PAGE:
NASA sets sights on Venus or bizarre asteroid for new mission
Spacecraft would launch as early as 2020 in push to advance planetary science
NASA has narrowed the choices down to five for its next planetary science mission, with options such as sending a probe into Venus's atmosphere to look for active volcanoes or studying the metallic asteroid Psyche for clues to the origins of planets' cores.
The U.S. space agency said Wednesday that a panel of scientists and engineers had chosen the short list from 27 different submissions. Each finalist will have a year to do further studies and analysis before NASA selects one or two proposals for its next major scientific mission to space.
- 5 things left to explore in our solar system
- PHOTOS | Future space exploration includes Mercury, Jupiter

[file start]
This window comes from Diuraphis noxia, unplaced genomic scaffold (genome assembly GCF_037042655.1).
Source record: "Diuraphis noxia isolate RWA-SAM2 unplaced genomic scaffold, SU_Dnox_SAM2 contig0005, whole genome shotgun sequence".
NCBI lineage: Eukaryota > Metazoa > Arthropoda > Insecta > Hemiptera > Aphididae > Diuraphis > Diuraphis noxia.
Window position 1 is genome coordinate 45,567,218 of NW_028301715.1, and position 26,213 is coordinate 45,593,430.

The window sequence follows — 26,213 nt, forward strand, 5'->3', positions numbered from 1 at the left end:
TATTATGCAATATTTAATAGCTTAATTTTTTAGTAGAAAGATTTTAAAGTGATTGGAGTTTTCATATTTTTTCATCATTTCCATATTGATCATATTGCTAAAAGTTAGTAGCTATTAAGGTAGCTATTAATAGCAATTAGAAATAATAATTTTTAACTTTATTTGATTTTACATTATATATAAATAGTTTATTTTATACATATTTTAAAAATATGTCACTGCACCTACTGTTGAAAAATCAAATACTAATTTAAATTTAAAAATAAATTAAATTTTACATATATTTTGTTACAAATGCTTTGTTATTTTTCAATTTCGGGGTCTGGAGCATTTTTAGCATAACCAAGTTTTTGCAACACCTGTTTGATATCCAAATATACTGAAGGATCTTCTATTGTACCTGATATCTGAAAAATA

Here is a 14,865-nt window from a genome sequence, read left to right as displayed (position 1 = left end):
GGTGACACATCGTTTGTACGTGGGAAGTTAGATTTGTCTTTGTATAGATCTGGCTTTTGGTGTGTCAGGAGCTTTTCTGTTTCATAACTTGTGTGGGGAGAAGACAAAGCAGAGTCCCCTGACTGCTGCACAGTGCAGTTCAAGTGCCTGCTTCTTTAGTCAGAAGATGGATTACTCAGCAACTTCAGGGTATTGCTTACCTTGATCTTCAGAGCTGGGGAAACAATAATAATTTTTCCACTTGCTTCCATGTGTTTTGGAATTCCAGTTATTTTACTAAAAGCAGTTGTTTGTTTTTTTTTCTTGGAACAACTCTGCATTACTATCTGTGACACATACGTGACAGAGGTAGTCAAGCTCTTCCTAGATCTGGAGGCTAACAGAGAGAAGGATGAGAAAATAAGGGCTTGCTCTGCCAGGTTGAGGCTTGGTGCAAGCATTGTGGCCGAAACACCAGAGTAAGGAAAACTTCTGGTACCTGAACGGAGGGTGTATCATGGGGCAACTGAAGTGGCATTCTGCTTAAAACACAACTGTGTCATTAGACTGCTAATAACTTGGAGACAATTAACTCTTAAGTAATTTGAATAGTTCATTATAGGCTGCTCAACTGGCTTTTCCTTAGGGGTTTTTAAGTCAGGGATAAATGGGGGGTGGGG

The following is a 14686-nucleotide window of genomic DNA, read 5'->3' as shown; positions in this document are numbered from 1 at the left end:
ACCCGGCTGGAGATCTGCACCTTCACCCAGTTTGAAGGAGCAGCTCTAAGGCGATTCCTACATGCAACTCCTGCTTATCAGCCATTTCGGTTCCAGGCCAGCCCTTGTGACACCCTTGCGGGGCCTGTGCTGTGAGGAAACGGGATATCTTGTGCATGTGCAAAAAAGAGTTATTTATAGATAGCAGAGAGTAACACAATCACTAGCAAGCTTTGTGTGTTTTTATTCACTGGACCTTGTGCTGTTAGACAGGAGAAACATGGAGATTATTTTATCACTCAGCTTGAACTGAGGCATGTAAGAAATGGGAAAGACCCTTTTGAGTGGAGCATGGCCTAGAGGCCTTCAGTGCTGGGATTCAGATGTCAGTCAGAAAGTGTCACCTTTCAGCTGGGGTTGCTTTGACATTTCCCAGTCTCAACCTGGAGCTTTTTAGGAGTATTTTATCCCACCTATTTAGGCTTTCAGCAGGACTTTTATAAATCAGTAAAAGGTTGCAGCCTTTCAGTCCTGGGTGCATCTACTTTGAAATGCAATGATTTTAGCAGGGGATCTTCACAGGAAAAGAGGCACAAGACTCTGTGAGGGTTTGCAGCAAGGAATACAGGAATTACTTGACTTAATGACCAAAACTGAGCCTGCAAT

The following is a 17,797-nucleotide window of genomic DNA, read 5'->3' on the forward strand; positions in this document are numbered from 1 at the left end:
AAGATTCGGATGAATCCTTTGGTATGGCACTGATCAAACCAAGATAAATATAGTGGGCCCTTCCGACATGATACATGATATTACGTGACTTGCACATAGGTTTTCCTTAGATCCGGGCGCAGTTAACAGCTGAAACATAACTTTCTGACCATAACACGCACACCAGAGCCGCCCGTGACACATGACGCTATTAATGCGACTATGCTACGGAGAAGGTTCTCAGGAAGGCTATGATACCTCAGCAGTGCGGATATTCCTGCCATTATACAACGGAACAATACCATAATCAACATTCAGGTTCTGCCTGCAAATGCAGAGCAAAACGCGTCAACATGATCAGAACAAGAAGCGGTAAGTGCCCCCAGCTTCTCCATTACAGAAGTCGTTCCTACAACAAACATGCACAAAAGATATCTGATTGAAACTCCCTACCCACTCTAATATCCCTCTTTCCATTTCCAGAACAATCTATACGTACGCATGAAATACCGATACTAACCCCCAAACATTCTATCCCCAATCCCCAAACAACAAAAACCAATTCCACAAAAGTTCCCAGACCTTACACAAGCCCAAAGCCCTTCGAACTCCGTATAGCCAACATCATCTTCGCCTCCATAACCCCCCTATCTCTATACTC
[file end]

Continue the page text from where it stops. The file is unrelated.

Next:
- Philae lander finds complex organic molecules on comet
"Dynamic and exciting missions like these hold promise to unravel the mysteries of our solar system and inspire future generations of explorers," astronaut and NASA associate administrator John Grunsfeld said in a statement.
The chosen mission or missions could launch as early as 2020 and would have development costs capped at $500 million US.
The five finalists:
- DAVINCI (Deep Atmosphere Venus Investigation of Noble gases, Chemistry and Imaging), a probe that would descend into Venus's atmosphere for 63 minutes to study it and look for signs of active volcanoes on the planet.
- VERITAS (Venus Emissivity, Radio Science, InSAR, Topography, and Spectroscopy), a mission to generate high-resolution maps and images of Venus's surface.
- NEOCam (Near Earth Object Camera), a space telescope that would detect possibly thousands of previously unknown asteroids and comets, especially ones that are considered potentially hazardous to Earth in the event of a collision.
- Psyche, a mission to explore the metallic asteroid Psyche, one of the 20 most massive asteroids in the main belt between Mars and Jupiter, to learn more about the beginnings of planets' cores.
- Lucy, a mission to conduct the first survey of Jupiter's 6,000-plus so-called Trojan asteroids.